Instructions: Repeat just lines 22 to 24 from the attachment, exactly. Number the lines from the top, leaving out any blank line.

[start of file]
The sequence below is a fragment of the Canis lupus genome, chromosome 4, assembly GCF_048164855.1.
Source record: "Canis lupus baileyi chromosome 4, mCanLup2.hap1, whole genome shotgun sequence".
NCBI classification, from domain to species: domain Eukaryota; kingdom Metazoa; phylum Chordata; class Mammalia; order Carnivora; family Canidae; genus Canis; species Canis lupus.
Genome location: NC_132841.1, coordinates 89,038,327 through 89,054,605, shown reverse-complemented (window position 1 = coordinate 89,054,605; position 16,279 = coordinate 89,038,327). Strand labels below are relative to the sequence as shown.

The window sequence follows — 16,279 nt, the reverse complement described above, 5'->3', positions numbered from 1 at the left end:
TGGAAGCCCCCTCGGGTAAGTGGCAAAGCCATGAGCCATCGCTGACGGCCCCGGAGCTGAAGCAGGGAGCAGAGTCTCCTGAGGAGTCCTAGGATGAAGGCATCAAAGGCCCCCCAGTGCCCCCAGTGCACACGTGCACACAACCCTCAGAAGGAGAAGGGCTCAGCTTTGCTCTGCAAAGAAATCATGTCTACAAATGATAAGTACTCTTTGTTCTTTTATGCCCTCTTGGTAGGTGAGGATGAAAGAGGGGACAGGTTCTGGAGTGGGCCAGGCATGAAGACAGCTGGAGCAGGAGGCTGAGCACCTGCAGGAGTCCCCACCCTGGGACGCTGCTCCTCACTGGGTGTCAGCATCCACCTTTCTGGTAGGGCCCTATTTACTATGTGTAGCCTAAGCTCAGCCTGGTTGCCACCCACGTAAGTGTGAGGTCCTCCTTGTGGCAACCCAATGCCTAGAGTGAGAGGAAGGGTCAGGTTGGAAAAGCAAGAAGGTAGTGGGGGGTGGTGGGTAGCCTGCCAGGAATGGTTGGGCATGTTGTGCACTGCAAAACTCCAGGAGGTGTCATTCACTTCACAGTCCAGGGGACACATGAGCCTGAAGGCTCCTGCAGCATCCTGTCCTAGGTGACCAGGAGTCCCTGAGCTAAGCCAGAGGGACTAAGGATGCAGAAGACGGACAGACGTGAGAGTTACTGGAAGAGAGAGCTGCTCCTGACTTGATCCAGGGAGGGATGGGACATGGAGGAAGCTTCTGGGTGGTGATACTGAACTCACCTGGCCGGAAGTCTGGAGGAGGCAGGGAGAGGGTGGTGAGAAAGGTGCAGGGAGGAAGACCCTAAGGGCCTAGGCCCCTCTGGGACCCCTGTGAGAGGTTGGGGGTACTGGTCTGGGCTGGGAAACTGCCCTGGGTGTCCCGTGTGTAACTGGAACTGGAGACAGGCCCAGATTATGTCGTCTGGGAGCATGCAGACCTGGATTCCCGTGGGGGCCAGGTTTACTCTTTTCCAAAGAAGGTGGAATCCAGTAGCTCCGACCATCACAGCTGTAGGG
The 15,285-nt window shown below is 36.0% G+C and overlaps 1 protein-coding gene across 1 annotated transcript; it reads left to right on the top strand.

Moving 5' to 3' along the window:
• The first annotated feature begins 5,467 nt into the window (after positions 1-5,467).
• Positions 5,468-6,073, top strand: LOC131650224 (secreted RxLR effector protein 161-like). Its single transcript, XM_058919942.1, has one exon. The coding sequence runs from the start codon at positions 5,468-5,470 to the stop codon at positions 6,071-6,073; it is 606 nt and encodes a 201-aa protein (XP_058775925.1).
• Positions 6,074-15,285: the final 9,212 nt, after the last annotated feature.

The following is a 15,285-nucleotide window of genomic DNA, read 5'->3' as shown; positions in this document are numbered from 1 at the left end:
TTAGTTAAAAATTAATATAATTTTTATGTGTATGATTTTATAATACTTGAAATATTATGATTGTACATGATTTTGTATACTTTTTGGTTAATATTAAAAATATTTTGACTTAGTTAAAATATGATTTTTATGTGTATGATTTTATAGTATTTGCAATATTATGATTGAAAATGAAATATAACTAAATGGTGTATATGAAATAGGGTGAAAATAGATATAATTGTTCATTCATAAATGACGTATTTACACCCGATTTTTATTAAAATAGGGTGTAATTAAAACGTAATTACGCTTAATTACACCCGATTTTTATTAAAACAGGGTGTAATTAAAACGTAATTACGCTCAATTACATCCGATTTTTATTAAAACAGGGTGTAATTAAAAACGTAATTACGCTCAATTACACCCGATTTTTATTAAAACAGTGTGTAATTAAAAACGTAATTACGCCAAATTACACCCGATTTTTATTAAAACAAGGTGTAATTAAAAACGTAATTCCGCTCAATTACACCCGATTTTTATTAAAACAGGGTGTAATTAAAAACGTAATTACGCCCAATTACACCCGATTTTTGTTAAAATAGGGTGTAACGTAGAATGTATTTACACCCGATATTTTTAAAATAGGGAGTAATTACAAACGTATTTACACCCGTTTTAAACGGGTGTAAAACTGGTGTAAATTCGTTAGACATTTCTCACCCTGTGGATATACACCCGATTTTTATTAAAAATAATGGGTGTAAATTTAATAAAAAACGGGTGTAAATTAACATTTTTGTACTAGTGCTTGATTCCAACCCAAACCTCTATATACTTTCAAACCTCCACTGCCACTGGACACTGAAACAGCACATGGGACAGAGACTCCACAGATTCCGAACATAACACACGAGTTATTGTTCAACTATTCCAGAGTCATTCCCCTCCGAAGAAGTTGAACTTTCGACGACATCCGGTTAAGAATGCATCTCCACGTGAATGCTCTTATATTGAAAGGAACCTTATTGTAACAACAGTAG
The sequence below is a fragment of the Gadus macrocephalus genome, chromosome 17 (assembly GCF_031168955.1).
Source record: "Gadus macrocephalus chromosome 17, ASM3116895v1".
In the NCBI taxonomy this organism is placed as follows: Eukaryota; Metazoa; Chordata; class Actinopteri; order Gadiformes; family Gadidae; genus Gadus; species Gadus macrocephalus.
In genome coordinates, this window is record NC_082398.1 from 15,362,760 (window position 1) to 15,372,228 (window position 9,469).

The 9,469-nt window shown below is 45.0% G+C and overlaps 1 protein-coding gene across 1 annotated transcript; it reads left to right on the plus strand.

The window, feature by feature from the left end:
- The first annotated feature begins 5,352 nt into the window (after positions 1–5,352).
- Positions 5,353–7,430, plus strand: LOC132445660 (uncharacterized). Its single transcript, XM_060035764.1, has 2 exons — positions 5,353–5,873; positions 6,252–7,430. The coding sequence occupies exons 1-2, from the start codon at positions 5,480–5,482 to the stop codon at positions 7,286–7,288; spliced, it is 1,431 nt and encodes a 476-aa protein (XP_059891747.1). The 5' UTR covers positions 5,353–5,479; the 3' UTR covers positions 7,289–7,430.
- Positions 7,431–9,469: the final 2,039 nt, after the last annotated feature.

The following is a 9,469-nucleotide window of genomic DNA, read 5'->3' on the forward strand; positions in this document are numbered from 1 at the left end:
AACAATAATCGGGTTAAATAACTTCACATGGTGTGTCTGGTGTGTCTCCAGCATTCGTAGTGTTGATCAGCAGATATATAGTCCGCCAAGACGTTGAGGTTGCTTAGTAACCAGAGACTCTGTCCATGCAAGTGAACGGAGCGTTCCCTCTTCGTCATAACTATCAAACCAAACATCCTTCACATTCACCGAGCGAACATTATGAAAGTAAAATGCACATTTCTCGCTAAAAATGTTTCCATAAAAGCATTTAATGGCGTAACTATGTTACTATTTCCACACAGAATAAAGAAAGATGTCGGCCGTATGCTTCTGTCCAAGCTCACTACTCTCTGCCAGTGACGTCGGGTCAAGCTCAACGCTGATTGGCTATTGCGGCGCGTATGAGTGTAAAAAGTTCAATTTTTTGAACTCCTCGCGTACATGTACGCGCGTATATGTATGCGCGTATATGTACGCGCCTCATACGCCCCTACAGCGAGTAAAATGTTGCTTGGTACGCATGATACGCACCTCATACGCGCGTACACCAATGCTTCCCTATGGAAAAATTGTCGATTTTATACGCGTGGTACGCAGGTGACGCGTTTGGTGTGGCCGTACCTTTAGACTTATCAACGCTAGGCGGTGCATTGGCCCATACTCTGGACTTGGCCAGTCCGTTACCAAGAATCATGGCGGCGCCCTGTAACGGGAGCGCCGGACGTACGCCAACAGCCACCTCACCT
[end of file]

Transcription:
- Positions 7,431–9,469: the final 2,039 nt, after the last annotated feature.

The following is a 9,469-nucleotide window of genomic DNA, read 5'->3' on the forward strand; positions in this document are numbered from 1 at the left end:
AACAATAATCGGGTTAAATAACTTCACATGGTGTGTCTGGTGTGTCTCCAGCATTCGTAGTGTTGATCAGCAGATATATAGTCCGCCAAGACGTTGAGGTTGCTTAGTAACCAGAGACTCTGTCCATGCAAGTGAACGGAGCGTTCCCTCTTCGTCATAACTATCAAACCAAACATCCTTCACATTCACCGAGCGAACATTATGAAAGTAAAATGCACATTTCTCGCTAAAAATGTTTCCATAAAAGCATTTAATGGCGTAACTATGTTACTATTTCCACACAGAATAAAGAAAGATGTCGGCCGTATGCTTCTGTCCAAGCTCACTACTCTCTGCCAGTGACGTCGGGTCAAGCTCAACGCTGATTGGCTATTGCGGCGCGTATGAGTGTAAAAAGTTCAATTTTTTGAACTCCTCGCGTACATGTACGCGCGTATATGTATGCGCGTATATGTACGCGCCTCATACGCCCCTACAGCGAGTAAAATGTTGCTTGGTACGCATGATACGCACCTCATACGCGCGTACACCAATGCTTCCCTATGGAAAAATTGTCGATTTTATACGCGTGGTACGCAGGTGACGCGTTTGGTGTGGCCGTACCTTTAGACTTATCAACGCTAGGCGGTGCATTGGCCCATACTCTGGACTTGGCCAGTCCGTTACCAAGAATCATGGCGGCGCCCTGTAACGGGAGCGCCGGACGTACGCCAACAGCCACCTCACCT